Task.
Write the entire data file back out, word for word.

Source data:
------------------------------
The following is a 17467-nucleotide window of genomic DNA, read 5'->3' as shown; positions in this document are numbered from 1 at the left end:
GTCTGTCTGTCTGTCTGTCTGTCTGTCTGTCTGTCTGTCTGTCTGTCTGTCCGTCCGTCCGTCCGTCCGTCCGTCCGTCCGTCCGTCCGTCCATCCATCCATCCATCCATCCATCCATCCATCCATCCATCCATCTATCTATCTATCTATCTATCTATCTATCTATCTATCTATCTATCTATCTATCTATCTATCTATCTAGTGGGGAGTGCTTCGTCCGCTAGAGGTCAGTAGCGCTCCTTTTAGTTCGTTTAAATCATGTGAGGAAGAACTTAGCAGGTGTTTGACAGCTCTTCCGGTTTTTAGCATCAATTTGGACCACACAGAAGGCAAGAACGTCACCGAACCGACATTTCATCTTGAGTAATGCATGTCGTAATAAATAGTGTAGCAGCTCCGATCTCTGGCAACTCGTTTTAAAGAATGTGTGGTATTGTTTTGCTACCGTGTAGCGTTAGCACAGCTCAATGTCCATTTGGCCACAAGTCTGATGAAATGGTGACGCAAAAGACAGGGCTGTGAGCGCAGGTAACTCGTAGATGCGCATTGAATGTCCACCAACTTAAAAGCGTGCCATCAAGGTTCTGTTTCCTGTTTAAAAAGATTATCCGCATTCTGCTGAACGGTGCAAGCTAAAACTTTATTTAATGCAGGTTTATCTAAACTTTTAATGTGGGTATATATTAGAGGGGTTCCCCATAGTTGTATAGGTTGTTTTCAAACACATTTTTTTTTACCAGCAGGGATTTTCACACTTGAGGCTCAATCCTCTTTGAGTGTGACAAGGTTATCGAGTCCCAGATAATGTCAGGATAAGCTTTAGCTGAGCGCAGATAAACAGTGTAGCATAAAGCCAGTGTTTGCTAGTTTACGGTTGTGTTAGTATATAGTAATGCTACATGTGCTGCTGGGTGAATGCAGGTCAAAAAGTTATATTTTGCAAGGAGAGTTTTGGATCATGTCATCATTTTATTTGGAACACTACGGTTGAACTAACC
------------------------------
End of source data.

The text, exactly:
The following is a 17467-nucleotide window of genomic DNA, read 5'->3' as shown; positions in this document are numbered from 1 at the left end:
GTCTGTCTGTCTGTCTGTCTGTCTGTCTGTCTGTCTGTCTGTCTGTCTGTCCGTCCGTCCGTCCGTCCGTCCGTCCGTCCGTCCGTCCGTCCATCCATCCATCCATCCATCCATCCATCCATCCATCCATCCATCTATCTATCTATCTATCTATCTATCTATCTATCTATCTATCTATCTATCTATCTATCTATCTATCTAGTGGGGAGTGCTTCGTCCGCTAGAGGTCAGTAGCGCTCCTTTTAGTTCGTTTAAATCATGTGAGGAAGAACTTAGCAGGTGTTTGACAGCTCTTCCGGTTTTTAGCATCAATTTGGACCACACAGAAGGCAAGAACGTCACCGAACCGACATTTCATCTTGAGTAATGCATGTCGTAATAAATAGTGTAGCAGCTCCGATCTCTGGCAACTCGTTTTAAAGAATGTGTGGTATTGTTTTGCTACCGTGTAGCGTTAGCACAGCTCAATGTCCATTTGGCCACAAGTCTGATGAAATGGTGACGCAAAAGACAGGGCTGTGAGCGCAGGTAACTCGTAGATGCGCATTGAATGTCCACCAACTTAAAAGCGTGCCATCAAGGTTCTGTTTCCTGTTTAAAAAGATTATCCGCATTCTGCTGAACGGTGCAAGCTAAAACTTTATTTAATGCAGGTTTATCTAAACTTTTAATGTGGGTATATATTAGAGGGGTTCCCCATAGTTGTATAGGTTGTTTTCAAACACATTTTTTTTTACCAGCAGGGATTTTCACACTTGAGGCTCAATCCTCTTTGAGTGTGACAAGGTTATCGAGTCCCAGATAATGTCAGGATAAGCTTTAGCTGAGCGCAGATAAACAGTGTAGCATAAAGCCAGTGTTTGCTAGTTTACGGTTGTGTTAGTATATAGTAATGCTACATGTGCTGCTGGGTGAATGCAGGTCAAAAAGTTATATTTTGCAAGGAGAGTTTTGGATCATGTCATCATTTTATTTGGAACACTACGGTTGAACTAACC